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RE: Through Plate Connections

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Title: RE: Through Plate Connections

>What is supposed to happen when you need
>through plates in each direction for a tube or pipe
>connection?  ...
>... It doesn't seem to me that you would get a lot
>of benefit out of just running the plate with the
>lesser load back into the other plate and butting
>against it...

It's an amusing detail to say the least. Unless you're at the end of the HSS as you said, I suppose you need a really short welder to crawl down into the HSS! (-:

Seriously, though, the AISC HSS Connections Manual covers both single-plate (shear tab) connections, which are made with a plate welded directly to the face of HSS, and their more expensive cousin, through-plate connections, which are made with a plate that penetrate the face of the HSS. It is expressed in that publication that the conventional single plate connection should be used whenever possible. The design procedure covers all limit states, including those to ensure that the column face is adequate without the need to extend the plate through the wall and make it a through-plate connection.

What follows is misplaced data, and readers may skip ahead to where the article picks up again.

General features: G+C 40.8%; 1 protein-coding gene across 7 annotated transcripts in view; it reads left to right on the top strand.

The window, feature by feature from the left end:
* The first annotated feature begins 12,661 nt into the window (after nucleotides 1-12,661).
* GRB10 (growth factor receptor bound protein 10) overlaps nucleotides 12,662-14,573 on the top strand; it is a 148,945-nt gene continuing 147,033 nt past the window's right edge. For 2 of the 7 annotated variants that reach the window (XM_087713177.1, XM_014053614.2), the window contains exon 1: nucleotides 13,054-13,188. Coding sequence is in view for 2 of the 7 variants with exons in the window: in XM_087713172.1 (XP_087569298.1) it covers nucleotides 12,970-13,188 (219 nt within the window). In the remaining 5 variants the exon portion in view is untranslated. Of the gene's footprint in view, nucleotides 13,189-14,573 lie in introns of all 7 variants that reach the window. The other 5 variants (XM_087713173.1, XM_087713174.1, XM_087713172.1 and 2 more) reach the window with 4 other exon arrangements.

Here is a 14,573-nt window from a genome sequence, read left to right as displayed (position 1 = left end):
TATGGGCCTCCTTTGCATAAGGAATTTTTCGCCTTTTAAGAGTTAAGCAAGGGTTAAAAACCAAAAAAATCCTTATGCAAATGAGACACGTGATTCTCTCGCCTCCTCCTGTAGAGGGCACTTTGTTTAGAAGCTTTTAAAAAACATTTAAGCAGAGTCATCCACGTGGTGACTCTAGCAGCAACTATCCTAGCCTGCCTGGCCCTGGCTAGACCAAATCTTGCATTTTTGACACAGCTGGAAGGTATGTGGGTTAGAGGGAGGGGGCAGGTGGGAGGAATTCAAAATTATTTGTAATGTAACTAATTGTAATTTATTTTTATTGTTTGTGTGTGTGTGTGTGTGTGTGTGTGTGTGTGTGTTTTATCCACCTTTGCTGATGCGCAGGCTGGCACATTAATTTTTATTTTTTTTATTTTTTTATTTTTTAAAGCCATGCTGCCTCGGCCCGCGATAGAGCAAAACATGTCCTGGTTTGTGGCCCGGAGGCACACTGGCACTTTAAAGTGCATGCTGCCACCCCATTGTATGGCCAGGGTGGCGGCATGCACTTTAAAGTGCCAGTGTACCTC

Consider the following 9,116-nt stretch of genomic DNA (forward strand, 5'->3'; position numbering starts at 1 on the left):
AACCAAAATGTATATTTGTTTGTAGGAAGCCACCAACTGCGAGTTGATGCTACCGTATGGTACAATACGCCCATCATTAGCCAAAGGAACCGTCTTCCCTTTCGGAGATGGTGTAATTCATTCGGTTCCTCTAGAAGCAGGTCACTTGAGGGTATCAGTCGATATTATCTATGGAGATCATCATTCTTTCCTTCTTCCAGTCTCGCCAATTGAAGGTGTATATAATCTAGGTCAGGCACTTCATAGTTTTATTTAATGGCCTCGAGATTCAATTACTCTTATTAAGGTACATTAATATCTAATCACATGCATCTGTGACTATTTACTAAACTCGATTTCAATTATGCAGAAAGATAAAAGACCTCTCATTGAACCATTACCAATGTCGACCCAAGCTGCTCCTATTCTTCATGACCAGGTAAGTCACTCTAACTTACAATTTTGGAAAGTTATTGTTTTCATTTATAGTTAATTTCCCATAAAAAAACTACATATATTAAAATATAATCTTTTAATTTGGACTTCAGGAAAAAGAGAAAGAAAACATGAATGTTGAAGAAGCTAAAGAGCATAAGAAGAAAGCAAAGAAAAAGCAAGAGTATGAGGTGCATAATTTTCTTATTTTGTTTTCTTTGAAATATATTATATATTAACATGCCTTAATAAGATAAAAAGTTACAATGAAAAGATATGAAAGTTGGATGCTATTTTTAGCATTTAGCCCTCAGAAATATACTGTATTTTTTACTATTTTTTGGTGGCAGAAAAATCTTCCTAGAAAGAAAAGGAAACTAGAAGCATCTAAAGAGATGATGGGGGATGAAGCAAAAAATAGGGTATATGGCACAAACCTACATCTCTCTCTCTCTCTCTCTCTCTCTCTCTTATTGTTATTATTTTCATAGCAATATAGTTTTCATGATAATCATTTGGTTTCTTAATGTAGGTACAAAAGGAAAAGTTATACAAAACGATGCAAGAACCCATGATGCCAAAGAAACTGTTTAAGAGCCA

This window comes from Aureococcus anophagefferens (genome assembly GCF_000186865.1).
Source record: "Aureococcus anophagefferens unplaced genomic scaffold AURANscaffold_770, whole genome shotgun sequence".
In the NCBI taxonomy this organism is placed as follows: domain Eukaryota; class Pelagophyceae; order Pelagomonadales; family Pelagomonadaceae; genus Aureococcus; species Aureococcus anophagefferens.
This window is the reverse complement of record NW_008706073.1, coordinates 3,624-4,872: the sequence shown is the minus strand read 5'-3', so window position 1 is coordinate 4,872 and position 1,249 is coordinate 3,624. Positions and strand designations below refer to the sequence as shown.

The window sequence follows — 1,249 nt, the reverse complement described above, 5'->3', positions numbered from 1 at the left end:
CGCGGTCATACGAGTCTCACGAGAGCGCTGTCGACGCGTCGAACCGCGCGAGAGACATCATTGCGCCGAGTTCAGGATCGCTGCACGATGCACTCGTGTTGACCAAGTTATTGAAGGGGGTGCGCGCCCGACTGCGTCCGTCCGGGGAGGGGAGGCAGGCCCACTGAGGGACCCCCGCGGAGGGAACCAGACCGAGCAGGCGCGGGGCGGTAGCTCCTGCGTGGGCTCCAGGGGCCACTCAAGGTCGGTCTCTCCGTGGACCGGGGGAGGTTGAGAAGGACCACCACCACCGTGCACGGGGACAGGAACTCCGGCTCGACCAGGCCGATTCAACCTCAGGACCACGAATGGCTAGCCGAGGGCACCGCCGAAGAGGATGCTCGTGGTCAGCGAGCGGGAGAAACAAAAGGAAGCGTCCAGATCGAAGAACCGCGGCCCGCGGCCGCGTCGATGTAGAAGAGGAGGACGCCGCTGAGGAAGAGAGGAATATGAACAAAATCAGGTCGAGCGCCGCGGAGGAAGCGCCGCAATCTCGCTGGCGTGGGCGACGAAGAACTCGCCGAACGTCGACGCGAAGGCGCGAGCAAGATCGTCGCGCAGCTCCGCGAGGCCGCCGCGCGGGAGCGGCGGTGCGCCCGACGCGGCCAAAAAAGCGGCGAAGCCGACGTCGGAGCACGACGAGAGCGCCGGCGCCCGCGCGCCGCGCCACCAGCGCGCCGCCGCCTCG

Through plates are expensive because they are laborious to fabricate, so avoid them if you can. And you almost always can. Avoid them especially when opposite through plates would intersect each other inside the HSS. If the plate isn't continuous to the other HSS wall, I can't see what good it does to extend it inside. It may actually do harm since you would have to hack up the wall of the HSS to make any kind of connection.